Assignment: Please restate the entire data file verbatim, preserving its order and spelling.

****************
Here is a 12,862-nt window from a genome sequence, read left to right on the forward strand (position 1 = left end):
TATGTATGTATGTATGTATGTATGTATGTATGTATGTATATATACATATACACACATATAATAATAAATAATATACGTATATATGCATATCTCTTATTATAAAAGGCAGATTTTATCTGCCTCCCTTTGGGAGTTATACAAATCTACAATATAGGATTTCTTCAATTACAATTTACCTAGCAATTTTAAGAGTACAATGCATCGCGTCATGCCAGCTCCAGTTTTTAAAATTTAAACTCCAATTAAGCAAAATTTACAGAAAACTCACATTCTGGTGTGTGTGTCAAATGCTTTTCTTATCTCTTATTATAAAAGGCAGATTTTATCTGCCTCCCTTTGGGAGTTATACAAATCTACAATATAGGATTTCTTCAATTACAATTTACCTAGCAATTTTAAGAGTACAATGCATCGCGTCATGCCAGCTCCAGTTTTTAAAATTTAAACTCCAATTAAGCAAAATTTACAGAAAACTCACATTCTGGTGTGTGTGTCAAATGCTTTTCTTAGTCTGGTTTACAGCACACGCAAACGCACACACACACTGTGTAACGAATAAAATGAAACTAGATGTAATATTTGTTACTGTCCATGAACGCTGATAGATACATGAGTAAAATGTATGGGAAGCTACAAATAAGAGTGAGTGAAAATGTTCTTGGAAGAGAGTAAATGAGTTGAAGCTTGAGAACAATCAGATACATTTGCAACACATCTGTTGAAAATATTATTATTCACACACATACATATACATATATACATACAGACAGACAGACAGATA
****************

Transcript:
Here is a 12,862-nt window from a genome sequence, read left to right on the forward strand (position 1 = left end):
TATGTATGTATGTATGTATGTATGTATGTATGTATGTATATATACATATACACACATATAATAATAAATAATATACGTATATATGCATATCTCTTATTATAAAAGGCAGATTTTATCTGCCTCCCTTTGGGAGTTATACAAATCTACAATATAGGATTTCTTCAATTACAATTTACCTAGCAATTTTAAGAGTACAATGCATCGCGTCATGCCAGCTCCAGTTTTTAAAATTTAAACTCCAATTAAGCAAAATTTACAGAAAACTCACATTCTGGTGTGTGTGTCAAATGCTTTTCTTATCTCTTATTATAAAAGGCAGATTTTATCTGCCTCCCTTTGGGAGTTATACAAATCTACAATATAGGATTTCTTCAATTACAATTTACCTAGCAATTTTAAGAGTACAATGCATCGCGTCATGCCAGCTCCAGTTTTTAAAATTTAAACTCCAATTAAGCAAAATTTACAGAAAACTCACATTCTGGTGTGTGTGTCAAATGCTTTTCTTAGTCTGGTTTACAGCACACGCAAACGCACACACACACTGTGTAACGAATAAAATGAAACTAGATGTAATATTTGTTACTGTCCATGAACGCTGATAGATACATGAGTAAAATGTATGGGAAGCTACAAATAAGAGTGAGTGAAAATGTTCTTGGAAGAGAGTAAATGAGTTGAAGCTTGAGAACAATCAGATACATTTGCAACACATCTGTTGAAAATATTATTATTCACACACATACATATACATATATACATACAGACAGACAGACAGATA